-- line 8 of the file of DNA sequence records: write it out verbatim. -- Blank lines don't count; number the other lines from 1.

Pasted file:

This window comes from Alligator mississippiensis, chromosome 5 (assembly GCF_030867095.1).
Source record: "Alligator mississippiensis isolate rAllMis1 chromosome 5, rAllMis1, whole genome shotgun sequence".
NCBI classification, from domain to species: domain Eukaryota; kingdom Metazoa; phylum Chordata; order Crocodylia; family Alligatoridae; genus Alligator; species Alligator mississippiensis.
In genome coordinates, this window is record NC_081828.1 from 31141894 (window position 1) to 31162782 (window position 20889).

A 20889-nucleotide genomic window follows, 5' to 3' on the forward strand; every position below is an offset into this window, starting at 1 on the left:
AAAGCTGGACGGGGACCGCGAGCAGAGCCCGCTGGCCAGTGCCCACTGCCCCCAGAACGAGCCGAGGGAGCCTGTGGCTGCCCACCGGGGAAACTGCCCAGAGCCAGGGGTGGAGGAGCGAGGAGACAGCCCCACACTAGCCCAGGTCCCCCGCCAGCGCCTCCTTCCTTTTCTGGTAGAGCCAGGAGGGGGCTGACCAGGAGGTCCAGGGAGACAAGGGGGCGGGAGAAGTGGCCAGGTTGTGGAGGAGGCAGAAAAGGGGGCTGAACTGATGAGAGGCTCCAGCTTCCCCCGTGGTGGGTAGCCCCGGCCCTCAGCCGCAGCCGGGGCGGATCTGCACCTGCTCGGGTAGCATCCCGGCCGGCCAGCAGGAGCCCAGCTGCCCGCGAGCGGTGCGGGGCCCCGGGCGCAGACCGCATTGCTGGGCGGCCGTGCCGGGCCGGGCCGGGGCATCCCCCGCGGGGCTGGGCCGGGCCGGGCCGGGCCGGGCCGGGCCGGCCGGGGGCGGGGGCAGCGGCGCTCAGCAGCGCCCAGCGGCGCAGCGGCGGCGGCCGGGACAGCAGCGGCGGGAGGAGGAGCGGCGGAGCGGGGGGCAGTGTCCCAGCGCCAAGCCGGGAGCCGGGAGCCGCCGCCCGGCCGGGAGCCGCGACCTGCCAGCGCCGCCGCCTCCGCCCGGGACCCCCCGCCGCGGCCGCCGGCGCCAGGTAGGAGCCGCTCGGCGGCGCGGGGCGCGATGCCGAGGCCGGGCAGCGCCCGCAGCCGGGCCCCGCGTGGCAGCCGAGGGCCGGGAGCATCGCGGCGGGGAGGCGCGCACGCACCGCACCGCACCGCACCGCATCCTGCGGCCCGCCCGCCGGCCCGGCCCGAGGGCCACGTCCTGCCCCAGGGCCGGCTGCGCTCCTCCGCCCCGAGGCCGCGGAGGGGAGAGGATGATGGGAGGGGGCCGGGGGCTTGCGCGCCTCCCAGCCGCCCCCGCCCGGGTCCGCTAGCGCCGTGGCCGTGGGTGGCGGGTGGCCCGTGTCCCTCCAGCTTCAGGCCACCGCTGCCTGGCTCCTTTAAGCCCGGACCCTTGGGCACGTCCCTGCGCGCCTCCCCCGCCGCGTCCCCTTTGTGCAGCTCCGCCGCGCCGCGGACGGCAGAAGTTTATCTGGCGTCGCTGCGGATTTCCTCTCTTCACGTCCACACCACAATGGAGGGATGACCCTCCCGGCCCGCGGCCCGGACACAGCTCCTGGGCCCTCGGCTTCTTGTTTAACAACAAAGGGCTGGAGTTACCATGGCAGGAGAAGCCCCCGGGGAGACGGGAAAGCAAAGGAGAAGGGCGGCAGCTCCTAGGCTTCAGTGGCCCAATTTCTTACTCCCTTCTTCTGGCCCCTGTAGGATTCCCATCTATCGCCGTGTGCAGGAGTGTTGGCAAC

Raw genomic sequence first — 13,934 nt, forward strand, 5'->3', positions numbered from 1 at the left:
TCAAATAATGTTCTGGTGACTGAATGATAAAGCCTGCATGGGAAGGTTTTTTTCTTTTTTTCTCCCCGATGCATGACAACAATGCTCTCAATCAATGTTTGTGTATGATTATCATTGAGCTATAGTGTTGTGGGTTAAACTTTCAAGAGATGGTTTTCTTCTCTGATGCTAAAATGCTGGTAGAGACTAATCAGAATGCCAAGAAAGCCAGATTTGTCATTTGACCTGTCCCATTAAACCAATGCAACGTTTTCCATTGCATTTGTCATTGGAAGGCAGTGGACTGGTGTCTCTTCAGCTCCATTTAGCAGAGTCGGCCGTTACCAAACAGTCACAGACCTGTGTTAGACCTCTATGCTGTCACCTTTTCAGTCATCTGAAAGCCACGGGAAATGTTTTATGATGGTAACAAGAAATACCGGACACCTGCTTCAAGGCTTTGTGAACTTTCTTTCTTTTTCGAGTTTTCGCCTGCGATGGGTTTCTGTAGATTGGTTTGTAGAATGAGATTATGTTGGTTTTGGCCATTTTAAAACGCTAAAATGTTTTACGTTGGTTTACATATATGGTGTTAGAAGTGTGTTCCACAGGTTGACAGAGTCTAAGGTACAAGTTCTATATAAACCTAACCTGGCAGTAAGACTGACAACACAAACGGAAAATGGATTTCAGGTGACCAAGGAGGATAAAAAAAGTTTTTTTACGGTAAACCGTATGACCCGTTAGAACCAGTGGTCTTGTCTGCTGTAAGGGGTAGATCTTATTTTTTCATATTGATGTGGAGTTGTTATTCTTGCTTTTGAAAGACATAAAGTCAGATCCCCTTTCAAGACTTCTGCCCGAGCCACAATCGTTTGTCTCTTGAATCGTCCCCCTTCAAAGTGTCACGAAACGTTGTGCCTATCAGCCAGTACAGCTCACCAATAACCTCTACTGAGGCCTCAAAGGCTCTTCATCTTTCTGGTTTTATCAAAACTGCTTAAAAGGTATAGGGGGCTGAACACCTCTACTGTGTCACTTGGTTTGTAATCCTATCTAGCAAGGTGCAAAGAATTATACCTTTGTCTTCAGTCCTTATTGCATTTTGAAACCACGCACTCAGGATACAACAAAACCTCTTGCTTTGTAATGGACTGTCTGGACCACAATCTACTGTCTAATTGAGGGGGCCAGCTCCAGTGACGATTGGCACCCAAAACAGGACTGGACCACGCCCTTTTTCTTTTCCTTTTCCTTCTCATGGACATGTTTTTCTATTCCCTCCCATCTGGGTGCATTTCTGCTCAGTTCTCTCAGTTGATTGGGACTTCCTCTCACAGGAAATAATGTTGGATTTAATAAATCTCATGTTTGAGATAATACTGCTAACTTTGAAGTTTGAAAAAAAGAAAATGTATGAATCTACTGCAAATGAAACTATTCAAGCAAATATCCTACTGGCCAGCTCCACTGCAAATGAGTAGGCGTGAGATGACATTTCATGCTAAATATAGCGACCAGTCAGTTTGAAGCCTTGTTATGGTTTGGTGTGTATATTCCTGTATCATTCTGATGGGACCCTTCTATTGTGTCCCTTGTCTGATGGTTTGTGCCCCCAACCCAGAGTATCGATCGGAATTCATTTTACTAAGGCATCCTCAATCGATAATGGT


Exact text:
TCAAATAATGTTCTGGTGACTGAATGATAAAGCCTGCATGGGAAGGTTTTTTTCTTTTTTTCTCCCCGATGCATGACAACAATGCTCTCAATCAATGTTTGTGTATGATTATCATTGAGCTATAGTGTTGTGGGTTAAACTTTCAAGAGATGGTTTTCTTCTCTGATGCTAAAATGCTGGTAGAGACTAATCAGAATGCCAAGAAAGCCAGATTTGTCATTTGACCTGTCCCATTAAACCAATGCAACGTTTTCCATTGCATTTGTCATTGGAAGGCAGTGGACTGGTGTCTCTTCAGCTCCATTTAGCAGAGTCGGCCGTTACCAAACAGTCACAGACCTGTGTTAGACCTCTATGCTGTCACCTTTTCAGTCATCTGAAAGCCACGGGAAATGTTTTATGATGGTAACAAGAAATACCGGACACCTGCTTCAAGGCTTTGTGAACTTTCTTTCTTTTTCGAGTTTTCGCCTGCGATGGGTTTCTGTAGATTGGTTTGTAGAATGAGATTATGTTGGTTTTGGCCATTTTAAAACGCTAAAATGTTTTACGTTGGTTTACATATATGGTGTTAGAAGTGTGTTCCACAGGTTGACAGAGTCTAAGGTACAAGTTCTATATAAACCTAACCTGGCAGTAAGACTGACAACACAAACGGAAAATGGATTTCAGGTGACCAAGGAGGATAAAAAAAGTTTTTTTACGGTAAACCGTATGACCCGTTAGAACCAGTGGTCTTGTCTGCTGTAAGGGGTAGATCTTATTTTTTCATATTGATGTGGAGTTGTTATTCTTGCTTTTGAAAGACATAAAGTCAGATCCCCTTTCAAGACTTCTGCCCGAGCCACAATCGTTTGTCTCTTGAATCGTCCCCCTTCAAAGTGTCACGAAACGTTGTGCCTATCAGCCAGTACAGCTCACCAATAACCTCTACTGAGGCCTCAAAGGCTCTTCATCTTTCTGGTTTTATCAAAACTGCTTAAAAGGTATAGGGGGCTGAACACCTCTACTGTGTCACTTGGTTTGTAATCCTATCTAGCAAGGTGCAAAGAATTATACCTTTGTCTTCAGTCCTTATTGCATTTTGAAACCACGCACTCAGGATACAACAAAACCTCTTGCTTTGTAATGGACTGTCTGGACCACAATCTACTGTCTAATTGAGGGGGCCAGCTCCAGTGACGATTGGCACCCAAAACAGGACTGGACCACGCCCTTTTTCTTTTCCTTTTCCTTCTCATGGACATGTTTTTCTATTCCCTCCCATCTGGGTGCATTTCTGCTCAGTTCTCTCAGTTGATTGGGACTTCCTCTCACAGGAAATAATGTTGGATTTAATAAATCTCATGTTTGAGATAATACTGCTAACTTTGAAGTTTGAAAAAAAGAAAATGTATGAATCTACTGCAAATGAAACTATTCAAGCAAATATCCTACTGGCCAGCTCCACTGCAAATGAGTAGGCGTGAGATGACATTTCATGCTAAATATAGCGACCAGTCAGTTTGAAGCCTTGTTATGGTTTGGTGTGTATATTCCTGTATCATTCTGATGGGACCCTTCTATTGTGTCCCTTGTCTGATGGTTTGTGCCCCCAACCCAGAGTATCGATCGGAATTCATTTTACTAAGGCATCCTCAATCGATAATGGT